Food rescue does not involve superheroes in capes. Also called food recovery, it is the practice of retrieving edible food that would otherwise go to waste and distributing it to those in need. In most cases, the recovered food is perfectly edible, but not sellable. For example, it’s day old bread or bagged lettuce past its “sell-by” date. Often, it’s in great shape (as you can see in these photos).
The food that recovery agencies pick up is donated by supermarkets, restaurants and farms. In most cases, the rescued food is being saved from the dumpster and, ultimately, the landfill. Food recovered on farms is kept from being plowed under. On farms, the donations often must be harvested, or gleaned, by volunteers.
Businesses that participate receive tax benefits for their donations, freedom from liability lawsuits thanks to the Bill Emerson Good Samaritan Food Donation Act and the warm, fuzzy feeling that comes from doing the right thing. Heck, you may even receive positive publicity in the local press and on this site.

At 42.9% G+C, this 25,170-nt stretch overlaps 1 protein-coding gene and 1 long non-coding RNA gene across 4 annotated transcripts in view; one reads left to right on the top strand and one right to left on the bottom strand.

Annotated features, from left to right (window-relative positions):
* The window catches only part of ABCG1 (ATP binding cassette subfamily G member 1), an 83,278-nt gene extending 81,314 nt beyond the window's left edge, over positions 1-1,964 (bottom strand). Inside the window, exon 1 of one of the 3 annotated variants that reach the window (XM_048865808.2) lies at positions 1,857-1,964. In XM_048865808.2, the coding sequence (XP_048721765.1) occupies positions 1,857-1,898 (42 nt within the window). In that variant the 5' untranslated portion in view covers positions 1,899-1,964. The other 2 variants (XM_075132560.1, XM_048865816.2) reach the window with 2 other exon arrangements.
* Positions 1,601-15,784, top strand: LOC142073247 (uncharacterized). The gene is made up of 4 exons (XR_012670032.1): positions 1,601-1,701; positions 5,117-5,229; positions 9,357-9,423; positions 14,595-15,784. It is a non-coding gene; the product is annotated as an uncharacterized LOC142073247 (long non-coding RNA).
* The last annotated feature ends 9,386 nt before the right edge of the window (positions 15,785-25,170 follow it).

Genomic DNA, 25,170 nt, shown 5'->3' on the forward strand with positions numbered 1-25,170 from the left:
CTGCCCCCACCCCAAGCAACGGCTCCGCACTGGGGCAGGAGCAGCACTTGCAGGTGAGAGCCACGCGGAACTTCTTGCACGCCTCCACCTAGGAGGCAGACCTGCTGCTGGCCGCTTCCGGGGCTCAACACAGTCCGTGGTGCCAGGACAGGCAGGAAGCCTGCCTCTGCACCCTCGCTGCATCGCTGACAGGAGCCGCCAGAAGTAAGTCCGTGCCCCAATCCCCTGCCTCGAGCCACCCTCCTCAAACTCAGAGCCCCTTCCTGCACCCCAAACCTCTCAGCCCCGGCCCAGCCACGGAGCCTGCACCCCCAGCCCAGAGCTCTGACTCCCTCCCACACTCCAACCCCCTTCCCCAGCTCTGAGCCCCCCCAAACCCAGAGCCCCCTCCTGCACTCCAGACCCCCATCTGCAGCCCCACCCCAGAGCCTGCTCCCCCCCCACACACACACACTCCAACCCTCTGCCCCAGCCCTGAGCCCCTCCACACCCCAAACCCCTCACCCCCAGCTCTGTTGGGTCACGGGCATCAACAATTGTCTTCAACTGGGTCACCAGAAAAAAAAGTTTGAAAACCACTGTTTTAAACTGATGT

If you’re a restaurateur, supermarket supervisor or farmer who doesn’t enjoy throwing away food, there’s probably a food recovery organization near you willing to pick up your extras. The US Department of Agriculture used to operate a phone line 1-800-GLEAN-IT) to provide assistance in finding food recovery agencies. But since they now redirect you to the private non-profit, the Society of St. Andrew, you may as well just call those helpful folks at 1-800-333-4597.
If you’re just an interested party, you can still help. It’s easy and rewarding to get involved. As a volunteer, I have gleaned unharvested crops and picked up supermarket and from supermarkets. I’m currently trying to find food donation sources for a homeless shelter.